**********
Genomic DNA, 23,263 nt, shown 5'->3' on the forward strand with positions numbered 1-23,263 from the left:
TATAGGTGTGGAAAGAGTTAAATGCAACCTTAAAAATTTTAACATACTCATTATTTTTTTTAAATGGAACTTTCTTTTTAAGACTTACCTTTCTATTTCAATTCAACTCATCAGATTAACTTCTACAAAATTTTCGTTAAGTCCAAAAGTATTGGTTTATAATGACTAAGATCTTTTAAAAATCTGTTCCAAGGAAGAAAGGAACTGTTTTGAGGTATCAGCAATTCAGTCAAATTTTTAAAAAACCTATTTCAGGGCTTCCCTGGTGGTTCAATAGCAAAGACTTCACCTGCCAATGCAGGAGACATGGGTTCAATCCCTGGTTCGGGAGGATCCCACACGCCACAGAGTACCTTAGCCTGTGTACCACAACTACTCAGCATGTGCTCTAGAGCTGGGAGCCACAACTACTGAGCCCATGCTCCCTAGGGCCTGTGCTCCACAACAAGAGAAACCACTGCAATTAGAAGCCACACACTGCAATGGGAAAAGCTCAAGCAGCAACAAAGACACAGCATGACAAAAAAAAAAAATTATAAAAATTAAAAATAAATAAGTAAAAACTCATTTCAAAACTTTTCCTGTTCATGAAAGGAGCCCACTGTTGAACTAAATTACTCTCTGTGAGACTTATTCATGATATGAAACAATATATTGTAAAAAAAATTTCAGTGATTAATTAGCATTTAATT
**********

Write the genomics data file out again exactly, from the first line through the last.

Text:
Genomic DNA, 23,263 nt, shown 5'->3' on the forward strand with positions numbered 1-23,263 from the left:
TATAGGTGTGGAAAGAGTTAAATGCAACCTTAAAAATTTTAACATACTCATTATTTTTTTTAAATGGAACTTTCTTTTTAAGACTTACCTTTCTATTTCAATTCAACTCATCAGATTAACTTCTACAAAATTTTCGTTAAGTCCAAAAGTATTGGTTTATAATGACTAAGATCTTTTAAAAATCTGTTCCAAGGAAGAAAGGAACTGTTTTGAGGTATCAGCAATTCAGTCAAATTTTTAAAAAACCTATTTCAGGGCTTCCCTGGTGGTTCAATAGCAAAGACTTCACCTGCCAATGCAGGAGACATGGGTTCAATCCCTGGTTCGGGAGGATCCCACACGCCACAGAGTACCTTAGCCTGTGTACCACAACTACTCAGCATGTGCTCTAGAGCTGGGAGCCACAACTACTGAGCCCATGCTCCCTAGGGCCTGTGCTCCACAACAAGAGAAACCACTGCAATTAGAAGCCACACACTGCAATGGGAAAAGCTCAAGCAGCAACAAAGACACAGCATGACAAAAAAAAAAAATTATAAAAATTAAAAATAAATAAGTAAAAACTCATTTCAAAACTTTTCCTGTTCATGAAAGGAGCCCACTGTTGAACTAAATTACTCTCTGTGAGACTTATTCATGATATGAAACAATATATTGTAAAAAAAATTTCAGTGATTAATTAGCATTTAATT